Upper Iowa University and Northeast Iowa Community College signed a Memorandum of Understanding on Nov. 4 that will create a new Nursing Concurrent Enrollment Program (CEP) for students, the first agreement of its kind in the state of Iowa.
The Nursing CEP agreement allows students at NICC to complete a four-year degree in nursing from Upper Iowa University. While completing a two-year associate degree in nursing at the NICC Calmar or Peosta campus, students in the CEP cohort are concurrently enrolled in Upper Iowa University courses toward their Bachelor of Science in Nursing (BSN) degree. Concurrent enrollment allows students who graduate with their associate degree from NICC to attend Upper Iowa University for approximately six to eight additional months to complete their BSN degree.
“This agreement represents a longstanding shared vision that UIU and NICC have for northeast Iowa,” said Upper Iowa University President Dr. William R. Duffy. “This is but one example of how we can join efforts to provide a seamless education that brings together the best that both institutions have to offer.”
“This collaboration enables nursing students to get the hands-on education they need to build their skill set, along with the BSN degree they need to advance their career into management, teaching and similar fields,” added Duffy. “There is incredible demand for skilled nurses today, and this partnership helps fulfill that demand.”
NICC President Dr. Liang Chee Wee praised the new agreement for its innovative approach to meeting the needs of students and helping to further their careers, as well as the benefits for healthcare employers in northeast Iowa.
“On behalf of our students, I thank President Duffy for his leadership in this innovative partnership,” emphasized Dr. Wee. “This Nursing Concurrent Enrollment Program agreement between Upper Iowa University and Northeast Iowa Community College will create advancement opportunity for our students and will support our healthcare workforce. Through this collaboration by leveraging our shared resources, NICC students will complete their four-year degree more affordably and be prepared to advance in their careers as healthcare professionals.”
Because many nurses are nearing retirement in northeast Iowa, healthcare providers – hospitals, clinics and medical offices – are desperate for licensed, highly skilled registered nurses to fill current and projected employment openings.
A consortium agreement of this nature also maximizes financial aid to each student’s benefit. The overall cost of education for CEP students tends to be less than that of 2+2 programs, and Upper Iowa University tuition for this program is free of extra fees, such as technology, health or lab fees, according to UIU Director of Nursing Education Dr. Virginia Wangerin.
“I could not be happier that our first Iowa concurrent enrollment partner is Northeast Iowa Community College,” Wangerin expressed. “I have great respect for their leadership, faculty and graduates. NICC is an excellent example of the central role that community colleges play in preparing the nursing workforce. They have a long history of quality and their graduates deliver great care. I commend them for providing a new and innovative path to the baccalaureate degree that is seamless, less expensive and more convenient than traditional transfer programs. Responding to growing evidence that a more educated nursing workforce provides safer care and better health outcomes, this partnership between UIU and NICC is truly a benefit to the entire community.”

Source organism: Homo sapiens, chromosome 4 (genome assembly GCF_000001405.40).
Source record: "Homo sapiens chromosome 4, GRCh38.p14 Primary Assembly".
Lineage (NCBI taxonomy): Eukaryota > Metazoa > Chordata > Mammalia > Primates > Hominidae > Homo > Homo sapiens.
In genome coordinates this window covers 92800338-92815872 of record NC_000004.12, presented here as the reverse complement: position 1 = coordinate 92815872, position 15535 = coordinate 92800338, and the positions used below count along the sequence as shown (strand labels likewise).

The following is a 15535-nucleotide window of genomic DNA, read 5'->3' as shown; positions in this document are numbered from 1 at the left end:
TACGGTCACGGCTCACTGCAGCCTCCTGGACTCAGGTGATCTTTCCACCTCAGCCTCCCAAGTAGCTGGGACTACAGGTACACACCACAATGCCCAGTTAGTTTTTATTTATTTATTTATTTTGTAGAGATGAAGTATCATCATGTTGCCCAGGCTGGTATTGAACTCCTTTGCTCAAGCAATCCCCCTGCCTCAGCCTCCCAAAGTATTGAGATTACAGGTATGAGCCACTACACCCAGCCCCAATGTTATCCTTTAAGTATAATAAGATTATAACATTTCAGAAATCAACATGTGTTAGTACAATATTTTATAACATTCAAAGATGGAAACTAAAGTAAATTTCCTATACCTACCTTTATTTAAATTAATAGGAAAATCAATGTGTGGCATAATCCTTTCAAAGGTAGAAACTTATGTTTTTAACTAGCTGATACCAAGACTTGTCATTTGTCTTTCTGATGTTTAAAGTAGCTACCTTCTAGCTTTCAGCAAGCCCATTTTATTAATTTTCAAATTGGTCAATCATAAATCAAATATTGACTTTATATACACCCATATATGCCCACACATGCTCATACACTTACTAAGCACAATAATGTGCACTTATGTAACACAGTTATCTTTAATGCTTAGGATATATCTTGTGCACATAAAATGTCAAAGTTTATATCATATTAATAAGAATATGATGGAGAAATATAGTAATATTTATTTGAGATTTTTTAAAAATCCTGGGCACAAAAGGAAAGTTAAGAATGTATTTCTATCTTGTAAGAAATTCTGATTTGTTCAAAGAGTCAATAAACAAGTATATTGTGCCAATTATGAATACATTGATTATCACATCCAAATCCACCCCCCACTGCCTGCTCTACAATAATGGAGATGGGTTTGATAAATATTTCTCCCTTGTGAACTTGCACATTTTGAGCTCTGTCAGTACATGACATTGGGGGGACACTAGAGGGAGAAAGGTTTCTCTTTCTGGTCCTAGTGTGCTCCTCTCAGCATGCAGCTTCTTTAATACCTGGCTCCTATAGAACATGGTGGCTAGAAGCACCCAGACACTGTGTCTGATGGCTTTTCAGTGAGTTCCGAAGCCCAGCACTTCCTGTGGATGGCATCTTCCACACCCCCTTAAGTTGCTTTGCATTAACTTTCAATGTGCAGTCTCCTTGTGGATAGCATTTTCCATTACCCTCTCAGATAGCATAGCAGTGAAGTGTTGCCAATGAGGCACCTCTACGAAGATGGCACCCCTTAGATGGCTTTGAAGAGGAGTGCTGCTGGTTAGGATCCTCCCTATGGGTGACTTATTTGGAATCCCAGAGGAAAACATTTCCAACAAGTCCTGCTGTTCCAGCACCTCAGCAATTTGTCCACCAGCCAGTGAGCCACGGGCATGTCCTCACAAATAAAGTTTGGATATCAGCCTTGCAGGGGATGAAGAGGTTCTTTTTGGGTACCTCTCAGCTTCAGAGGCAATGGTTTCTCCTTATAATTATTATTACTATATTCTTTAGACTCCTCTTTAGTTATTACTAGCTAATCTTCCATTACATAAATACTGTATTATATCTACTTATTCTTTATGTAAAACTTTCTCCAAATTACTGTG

Nursing CEP cohort students may earn a BSN from Upper Iowa University without having to leave the local area of the Calmar or Peosta campus because the final year of the program through Upper Iowa University is 100 percent online, explained NICC Vice President of Student Learning and Success Dr. Kathleen Nacos-Burds.
“Our agreement with the university reinforces the importance of lifelong learning, rigorous study and nursing skills development, and also creates a tremendous opportunity for our Associate Degree of Nursing students to complete a four-year degree,” said Nacos-Burds. “This is a unique partnership between a four-year and two-year program that seamlessly aligns the associate degree to the baccalaureate curriculum to facilitate advanced careers in nursing. Whether students begin with us at the Northeast Iowa Community College Calmar campus or the Peosta campus, they may now complete a BSN more affordably and in a shorter time. This allows our students to live locally near campus and work in healthcare settings while earning their degree.”
Upper Iowa University’s educational programs merge today’s workforce needs, technology and trends into an advanced curriculum that provides graduates with the knowledge and skills they need to be successful and stay current in their career. Specifically, BSN nursing graduates will absorb new ideas and discover best practices they can then take back to their employer to the benefit of patients and fellow nursing staff. The RN-BSN program at Upper Iowa University is accredited by the Commission on Collegiate Nursing Education (CCNE).
Administration officials signing the agreement and attending the event include UIU President Dr. William R. Duffy, NICC President Dr. Liang Chee Wee, UIU Director of Nursing Dr. Virginia “Ginny” Wangerin, UIU Dean of the School of Science and Mathematics Dr. Rich Bleil, NICC Vice President of Learning and Student Success Dr. Nacos-Burds and NICC Director of Nursing Susan Schneider.